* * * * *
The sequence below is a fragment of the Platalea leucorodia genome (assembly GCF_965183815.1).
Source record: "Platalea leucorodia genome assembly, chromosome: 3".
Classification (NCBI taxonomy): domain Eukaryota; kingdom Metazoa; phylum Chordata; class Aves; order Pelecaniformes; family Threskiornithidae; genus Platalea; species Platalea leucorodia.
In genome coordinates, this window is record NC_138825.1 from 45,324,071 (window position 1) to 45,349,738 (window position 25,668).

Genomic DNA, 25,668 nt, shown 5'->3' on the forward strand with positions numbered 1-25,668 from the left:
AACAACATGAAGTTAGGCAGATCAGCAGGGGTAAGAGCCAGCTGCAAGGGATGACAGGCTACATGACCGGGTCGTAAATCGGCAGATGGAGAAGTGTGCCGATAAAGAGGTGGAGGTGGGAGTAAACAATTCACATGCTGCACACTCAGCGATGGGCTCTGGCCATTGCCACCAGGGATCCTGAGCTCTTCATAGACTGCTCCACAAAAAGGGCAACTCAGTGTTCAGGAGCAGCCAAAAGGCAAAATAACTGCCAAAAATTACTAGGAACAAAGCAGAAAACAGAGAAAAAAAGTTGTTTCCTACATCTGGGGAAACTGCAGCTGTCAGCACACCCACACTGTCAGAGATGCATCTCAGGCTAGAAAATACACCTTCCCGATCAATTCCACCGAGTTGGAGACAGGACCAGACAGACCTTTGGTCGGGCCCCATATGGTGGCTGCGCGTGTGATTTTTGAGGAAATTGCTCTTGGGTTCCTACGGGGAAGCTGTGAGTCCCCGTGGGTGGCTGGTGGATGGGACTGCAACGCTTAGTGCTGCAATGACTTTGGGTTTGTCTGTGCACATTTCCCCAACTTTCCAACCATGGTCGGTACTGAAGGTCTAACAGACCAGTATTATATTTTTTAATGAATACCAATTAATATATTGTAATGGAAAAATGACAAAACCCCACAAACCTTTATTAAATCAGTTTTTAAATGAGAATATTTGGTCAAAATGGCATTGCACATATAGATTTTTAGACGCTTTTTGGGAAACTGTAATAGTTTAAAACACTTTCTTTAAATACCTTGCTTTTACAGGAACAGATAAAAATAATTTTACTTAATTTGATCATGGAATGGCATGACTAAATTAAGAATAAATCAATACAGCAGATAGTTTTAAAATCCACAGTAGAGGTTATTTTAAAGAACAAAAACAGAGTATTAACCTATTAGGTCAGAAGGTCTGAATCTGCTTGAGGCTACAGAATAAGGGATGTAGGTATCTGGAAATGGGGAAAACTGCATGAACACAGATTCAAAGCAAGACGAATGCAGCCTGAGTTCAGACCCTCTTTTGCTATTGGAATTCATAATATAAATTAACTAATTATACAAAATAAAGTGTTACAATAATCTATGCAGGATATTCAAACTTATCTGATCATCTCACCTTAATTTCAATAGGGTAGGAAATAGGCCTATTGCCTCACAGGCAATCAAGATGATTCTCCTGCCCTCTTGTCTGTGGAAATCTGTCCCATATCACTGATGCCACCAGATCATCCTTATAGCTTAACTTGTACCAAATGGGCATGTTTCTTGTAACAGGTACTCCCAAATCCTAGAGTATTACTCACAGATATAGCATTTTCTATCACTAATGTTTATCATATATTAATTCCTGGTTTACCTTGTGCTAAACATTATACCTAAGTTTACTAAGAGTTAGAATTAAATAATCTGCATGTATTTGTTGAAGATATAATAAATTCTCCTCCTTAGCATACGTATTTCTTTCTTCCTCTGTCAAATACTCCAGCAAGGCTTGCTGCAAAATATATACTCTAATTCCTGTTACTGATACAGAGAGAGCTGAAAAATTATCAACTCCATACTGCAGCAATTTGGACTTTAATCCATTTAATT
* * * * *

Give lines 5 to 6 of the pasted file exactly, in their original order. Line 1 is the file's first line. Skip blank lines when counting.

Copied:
Genomic DNA, 25,668 nt, shown 5'->3' on the forward strand with positions numbered 1-25,668 from the left:
AACAACATGAAGTTAGGCAGATCAGCAGGGGTAAGAGCCAGCTGCAAGGGATGACAGGCTACATGACCGGGTCGTAAATCGGCAGATGGAGAAGTGTGCCGATAAAGAGGTGGAGGTGGGAGTAAACAATTCACATGCTGCACACTCAGCGATGGGCTCTGGCCATTGCCACCAGGGATCCTGAGCTCTTCATAGACTGCTCCACAAAAAGGGCAACTCAGTGTTCAGGAGCAGCCAAAAGGCAAAATAACTGCCAAAAATTACTAGGAACAAAGCAGAAAACAGAGAAAAAAAGTTGTTTCCTACATCTGGGGAAACTGCAGCTGTCAGCACACCCACACTGTCAGAGATGCATCTCAGGCTAGAAAATACACCTTCCCGATCAATTCCACCGAGTTGGAGACAGGACCAGACAGACCTTTGGTCGGGCCCCATATGGTGGCTGCGCGTGTGATTTTTGAGGAAATTGCTCTTGGGTTCCTACGGGGAAGCTGTGAGTCCCCGTGGGTGGCTGGTGGATGGGACTGCAACGCTTAGTGCTGCAATGACTTTGGGTTTGTCTGTGCACATTTCCCCAACTTTCCAACCATGGTCGGTACTGAAGGTCTAACAGACCAGTATTATATTTTTTAATGAATACCAATTAATATATTGTAATGGAAAAATGACAAAACCCCACAAACCTTTATTAAATCAGTTTTTAAATGAGAATATTTGGTCAAAATGGCATTGCACATATAGATTTTTAGACGCTTTTTGGGAAACTGTAATAGTTTAAAACACTTTCTTTAAATACCTTGCTTTTACAGGAACAGATAAAAATAATTTTACTTAATTTGATCATGGAATGGCATGACTAAATTAAGAATAAATCAATACAGCAGATAGTTTTAAAATCCACAGTAGAGGTTATTTTAAAGAACAAAAACAGAGTATTAACCTATTAGGTCAGAAGGTCTGAATCTGCTTGAGGCTACAGAATAAGGGATGTAGGTATCTGGAAATGGGGAAAACTGCATGAACACAGATTCAAAGCAAGACGAATGCAGCCTGAGTTCAGACCCTCTTTTGCTATTGGAATTCATAATATAAATTAACTAATTATACAAAATAAAGTGTTACAATAATCTATGCAGGATATTCAAACTTATCTGATCATCTCACCTTAATTTCAATAGGGTAGGAAATAGGCCTATTGCCTCACAGGCAATCAAGATGATTCTCCTGCCCTCTTGTCTGTGGAAATCTGTCCCATATCACTGATGCCACCAGATCATCCTTATAGCTTAACTTGTACCAAATGGGCATGTTTCTTGTAACAGGTACTCCCAAATCCTAGAGTATTACTCACAGATATAGCATTTTCTATCACTAATGTTTATCATATATTAATTCCTGGTTTACCTTGTGCTAAACATTATACCTAAGTTTACTAAGAGTTAGAATTAAATAATCTGCATGTATTTGTTGAAGATATAATAAATTCTCCTCCTTAGCATACGTATTTCTTTCTTCCTCTGTCAAATACTCCAGCAAGGCTTGCTGCAAAATATATACTCTAATTCCTGTTACTGATACAGAGAGAGCTGAAAAATTATCAACTCCATACTGCAGCAATTTGGACTTTAATCCATTTAATT